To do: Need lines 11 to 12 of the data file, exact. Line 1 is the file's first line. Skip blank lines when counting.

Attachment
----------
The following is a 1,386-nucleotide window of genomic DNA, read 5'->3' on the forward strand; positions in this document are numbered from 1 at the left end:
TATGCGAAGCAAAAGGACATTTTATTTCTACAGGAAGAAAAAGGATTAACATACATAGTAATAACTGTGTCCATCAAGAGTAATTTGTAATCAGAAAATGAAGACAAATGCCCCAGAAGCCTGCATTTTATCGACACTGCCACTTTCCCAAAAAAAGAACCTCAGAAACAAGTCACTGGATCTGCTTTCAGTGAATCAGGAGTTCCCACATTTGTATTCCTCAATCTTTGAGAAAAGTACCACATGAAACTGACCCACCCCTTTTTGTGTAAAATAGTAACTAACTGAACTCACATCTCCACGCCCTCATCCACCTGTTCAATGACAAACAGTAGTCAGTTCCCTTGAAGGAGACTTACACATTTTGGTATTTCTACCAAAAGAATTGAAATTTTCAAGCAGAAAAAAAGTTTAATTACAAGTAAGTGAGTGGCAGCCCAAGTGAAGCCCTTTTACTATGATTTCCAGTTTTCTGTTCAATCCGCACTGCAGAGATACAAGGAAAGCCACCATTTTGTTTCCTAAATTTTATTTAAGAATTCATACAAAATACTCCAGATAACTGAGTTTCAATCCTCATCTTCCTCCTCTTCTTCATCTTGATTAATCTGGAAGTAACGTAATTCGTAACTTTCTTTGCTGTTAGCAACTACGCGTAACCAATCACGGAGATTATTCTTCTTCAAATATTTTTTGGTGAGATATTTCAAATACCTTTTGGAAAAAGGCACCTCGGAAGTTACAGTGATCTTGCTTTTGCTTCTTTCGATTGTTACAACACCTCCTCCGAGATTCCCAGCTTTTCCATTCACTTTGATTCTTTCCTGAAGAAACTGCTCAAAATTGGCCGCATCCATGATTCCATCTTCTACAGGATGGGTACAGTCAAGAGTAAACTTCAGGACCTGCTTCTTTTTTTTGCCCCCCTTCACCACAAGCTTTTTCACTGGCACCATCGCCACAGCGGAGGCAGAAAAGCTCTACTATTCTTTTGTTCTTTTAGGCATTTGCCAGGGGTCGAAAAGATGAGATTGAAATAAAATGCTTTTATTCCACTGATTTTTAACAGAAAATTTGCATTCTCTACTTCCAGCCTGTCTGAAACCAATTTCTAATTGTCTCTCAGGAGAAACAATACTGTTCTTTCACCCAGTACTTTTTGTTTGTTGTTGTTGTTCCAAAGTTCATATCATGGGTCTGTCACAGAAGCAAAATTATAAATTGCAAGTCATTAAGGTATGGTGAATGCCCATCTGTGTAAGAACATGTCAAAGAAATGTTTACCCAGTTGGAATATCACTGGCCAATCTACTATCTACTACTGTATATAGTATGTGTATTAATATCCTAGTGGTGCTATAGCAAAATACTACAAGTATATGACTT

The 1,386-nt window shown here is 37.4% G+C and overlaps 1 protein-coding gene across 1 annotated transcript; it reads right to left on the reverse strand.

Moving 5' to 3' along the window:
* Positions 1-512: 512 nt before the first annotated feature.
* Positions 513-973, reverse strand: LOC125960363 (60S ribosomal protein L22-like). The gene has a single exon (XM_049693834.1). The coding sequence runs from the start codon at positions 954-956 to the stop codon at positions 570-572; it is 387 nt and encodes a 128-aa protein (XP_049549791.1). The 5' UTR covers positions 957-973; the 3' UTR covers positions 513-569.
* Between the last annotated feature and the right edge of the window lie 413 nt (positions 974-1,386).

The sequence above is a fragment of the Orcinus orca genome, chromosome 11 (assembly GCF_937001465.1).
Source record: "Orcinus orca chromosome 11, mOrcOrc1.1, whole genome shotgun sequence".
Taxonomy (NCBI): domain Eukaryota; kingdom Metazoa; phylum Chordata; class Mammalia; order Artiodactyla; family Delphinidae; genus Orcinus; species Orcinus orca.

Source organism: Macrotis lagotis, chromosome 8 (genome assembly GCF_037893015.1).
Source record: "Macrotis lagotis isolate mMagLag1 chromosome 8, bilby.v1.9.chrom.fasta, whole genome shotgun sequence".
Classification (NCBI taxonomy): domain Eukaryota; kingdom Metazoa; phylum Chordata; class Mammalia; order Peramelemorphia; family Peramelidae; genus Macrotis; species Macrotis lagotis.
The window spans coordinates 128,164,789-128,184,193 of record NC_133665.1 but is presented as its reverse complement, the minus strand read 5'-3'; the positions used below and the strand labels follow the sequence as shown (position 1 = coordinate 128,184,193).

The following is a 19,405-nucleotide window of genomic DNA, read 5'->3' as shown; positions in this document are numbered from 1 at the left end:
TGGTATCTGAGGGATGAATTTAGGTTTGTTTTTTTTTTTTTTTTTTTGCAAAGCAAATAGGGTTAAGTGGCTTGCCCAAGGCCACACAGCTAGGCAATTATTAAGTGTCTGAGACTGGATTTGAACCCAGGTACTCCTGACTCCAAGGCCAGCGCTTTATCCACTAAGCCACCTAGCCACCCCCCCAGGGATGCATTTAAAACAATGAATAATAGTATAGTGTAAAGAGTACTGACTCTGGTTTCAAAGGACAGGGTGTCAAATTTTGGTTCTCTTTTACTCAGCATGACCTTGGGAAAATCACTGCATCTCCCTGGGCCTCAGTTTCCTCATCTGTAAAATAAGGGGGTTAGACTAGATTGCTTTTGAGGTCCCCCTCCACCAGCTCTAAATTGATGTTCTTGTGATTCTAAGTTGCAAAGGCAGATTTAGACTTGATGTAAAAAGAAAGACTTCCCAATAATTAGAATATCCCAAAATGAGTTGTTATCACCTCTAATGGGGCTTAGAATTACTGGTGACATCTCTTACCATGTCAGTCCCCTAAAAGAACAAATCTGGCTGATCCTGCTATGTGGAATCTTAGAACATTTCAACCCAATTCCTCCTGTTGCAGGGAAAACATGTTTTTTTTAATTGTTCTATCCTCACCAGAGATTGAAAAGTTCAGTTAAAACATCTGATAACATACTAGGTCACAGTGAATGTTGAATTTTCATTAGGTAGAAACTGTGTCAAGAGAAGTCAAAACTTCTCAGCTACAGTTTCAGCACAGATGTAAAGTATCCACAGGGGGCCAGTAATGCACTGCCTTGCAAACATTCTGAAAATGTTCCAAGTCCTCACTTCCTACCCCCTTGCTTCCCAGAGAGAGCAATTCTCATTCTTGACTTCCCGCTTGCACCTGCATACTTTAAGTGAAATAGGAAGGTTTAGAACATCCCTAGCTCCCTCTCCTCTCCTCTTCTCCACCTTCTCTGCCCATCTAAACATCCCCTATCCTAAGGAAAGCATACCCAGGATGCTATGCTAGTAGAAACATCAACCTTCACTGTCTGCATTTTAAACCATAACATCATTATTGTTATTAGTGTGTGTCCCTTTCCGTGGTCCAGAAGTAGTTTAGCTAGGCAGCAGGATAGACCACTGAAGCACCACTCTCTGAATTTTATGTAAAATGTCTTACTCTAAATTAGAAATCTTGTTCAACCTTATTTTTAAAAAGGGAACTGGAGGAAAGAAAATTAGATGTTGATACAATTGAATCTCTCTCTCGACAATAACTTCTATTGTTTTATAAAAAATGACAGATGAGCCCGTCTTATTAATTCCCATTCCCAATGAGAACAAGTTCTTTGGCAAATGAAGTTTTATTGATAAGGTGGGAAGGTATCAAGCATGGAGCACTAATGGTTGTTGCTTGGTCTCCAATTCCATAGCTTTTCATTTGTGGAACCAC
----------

Source organism: Macrotis lagotis, chromosome 8 (genome assembly GCF_037893015.1).
Source record: "Macrotis lagotis isolate mMagLag1 chromosome 8, bilby.v1.9.chrom.fasta, whole genome shotgun sequence".